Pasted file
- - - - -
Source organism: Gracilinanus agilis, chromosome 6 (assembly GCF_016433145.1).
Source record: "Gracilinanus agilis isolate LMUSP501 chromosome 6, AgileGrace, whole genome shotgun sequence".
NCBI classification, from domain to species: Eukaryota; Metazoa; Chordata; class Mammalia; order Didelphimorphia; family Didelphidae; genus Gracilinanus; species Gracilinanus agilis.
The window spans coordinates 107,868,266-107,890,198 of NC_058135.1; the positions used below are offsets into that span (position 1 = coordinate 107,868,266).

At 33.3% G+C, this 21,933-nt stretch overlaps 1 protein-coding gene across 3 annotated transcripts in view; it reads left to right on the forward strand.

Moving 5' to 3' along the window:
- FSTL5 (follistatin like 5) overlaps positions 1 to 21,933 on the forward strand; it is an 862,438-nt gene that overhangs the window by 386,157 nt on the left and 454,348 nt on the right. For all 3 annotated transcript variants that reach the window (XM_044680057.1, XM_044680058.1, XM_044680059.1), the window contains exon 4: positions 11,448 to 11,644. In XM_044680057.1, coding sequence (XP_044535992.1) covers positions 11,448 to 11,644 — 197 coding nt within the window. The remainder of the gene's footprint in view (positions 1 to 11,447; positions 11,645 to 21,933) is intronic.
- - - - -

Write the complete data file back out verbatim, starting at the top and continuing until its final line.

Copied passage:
Source organism: Gracilinanus agilis, chromosome 6 (assembly GCF_016433145.1).
Source record: "Gracilinanus agilis isolate LMUSP501 chromosome 6, AgileGrace, whole genome shotgun sequence".
NCBI classification, from domain to species: Eukaryota; Metazoa; Chordata; class Mammalia; order Didelphimorphia; family Didelphidae; genus Gracilinanus; species Gracilinanus agilis.
The window spans coordinates 107,868,266-107,890,198 of NC_058135.1; the positions used below are offsets into that span (position 1 = coordinate 107,868,266).

At 33.3% G+C, this 21,933-nt stretch overlaps 1 protein-coding gene across 3 annotated transcripts in view; it reads left to right on the forward strand.

Moving 5' to 3' along the window:
- FSTL5 (follistatin like 5) overlaps positions 1 to 21,933 on the forward strand; it is an 862,438-nt gene that overhangs the window by 386,157 nt on the left and 454,348 nt on the right. For all 3 annotated transcript variants that reach the window (XM_044680057.1, XM_044680058.1, XM_044680059.1), the window contains exon 4: positions 11,448 to 11,644. In XM_044680057.1, coding sequence (XP_044535992.1) covers positions 11,448 to 11,644 — 197 coding nt within the window. The remainder of the gene's footprint in view (positions 1 to 11,447; positions 11,645 to 21,933) is intronic.